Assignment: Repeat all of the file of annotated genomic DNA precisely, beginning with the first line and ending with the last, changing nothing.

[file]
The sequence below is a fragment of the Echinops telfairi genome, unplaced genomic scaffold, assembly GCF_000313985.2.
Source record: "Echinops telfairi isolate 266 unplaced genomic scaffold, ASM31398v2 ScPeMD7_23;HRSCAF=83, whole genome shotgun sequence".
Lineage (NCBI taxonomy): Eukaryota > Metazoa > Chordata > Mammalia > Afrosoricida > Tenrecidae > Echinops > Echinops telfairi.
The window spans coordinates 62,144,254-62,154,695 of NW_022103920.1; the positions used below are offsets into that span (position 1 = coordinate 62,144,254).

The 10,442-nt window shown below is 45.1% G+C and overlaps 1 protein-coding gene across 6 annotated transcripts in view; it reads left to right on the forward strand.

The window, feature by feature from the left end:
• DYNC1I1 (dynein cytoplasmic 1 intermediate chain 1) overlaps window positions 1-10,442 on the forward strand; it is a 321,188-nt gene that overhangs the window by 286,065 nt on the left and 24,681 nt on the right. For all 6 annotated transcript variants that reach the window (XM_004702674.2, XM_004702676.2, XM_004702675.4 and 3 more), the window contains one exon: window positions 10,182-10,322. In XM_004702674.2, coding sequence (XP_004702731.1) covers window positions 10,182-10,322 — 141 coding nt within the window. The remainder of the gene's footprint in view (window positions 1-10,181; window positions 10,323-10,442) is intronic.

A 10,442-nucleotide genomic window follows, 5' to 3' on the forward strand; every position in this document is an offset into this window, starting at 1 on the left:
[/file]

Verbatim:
The sequence below is a fragment of the Echinops telfairi genome, unplaced genomic scaffold, assembly GCF_000313985.2.
Source record: "Echinops telfairi isolate 266 unplaced genomic scaffold, ASM31398v2 ScPeMD7_23;HRSCAF=83, whole genome shotgun sequence".
Lineage (NCBI taxonomy): Eukaryota > Metazoa > Chordata > Mammalia > Afrosoricida > Tenrecidae > Echinops > Echinops telfairi.
The window spans coordinates 62,144,254-62,154,695 of NW_022103920.1; the positions used below are offsets into that span (position 1 = coordinate 62,144,254).

The 10,442-nt window shown below is 45.1% G+C and overlaps 1 protein-coding gene across 6 annotated transcripts in view; it reads left to right on the forward strand.

The window, feature by feature from the left end:
• DYNC1I1 (dynein cytoplasmic 1 intermediate chain 1) overlaps window positions 1-10,442 on the forward strand; it is a 321,188-nt gene that overhangs the window by 286,065 nt on the left and 24,681 nt on the right. For all 6 annotated transcript variants that reach the window (XM_004702674.2, XM_004702676.2, XM_004702675.4 and 3 more), the window contains one exon: window positions 10,182-10,322. In XM_004702674.2, coding sequence (XP_004702731.1) covers window positions 10,182-10,322 — 141 coding nt within the window. The remainder of the gene's footprint in view (window positions 1-10,181; window positions 10,323-10,442) is intronic.

A 10,442-nucleotide genomic window follows, 5' to 3' on the forward strand; every position in this document is an offset into this window, starting at 1 on the left: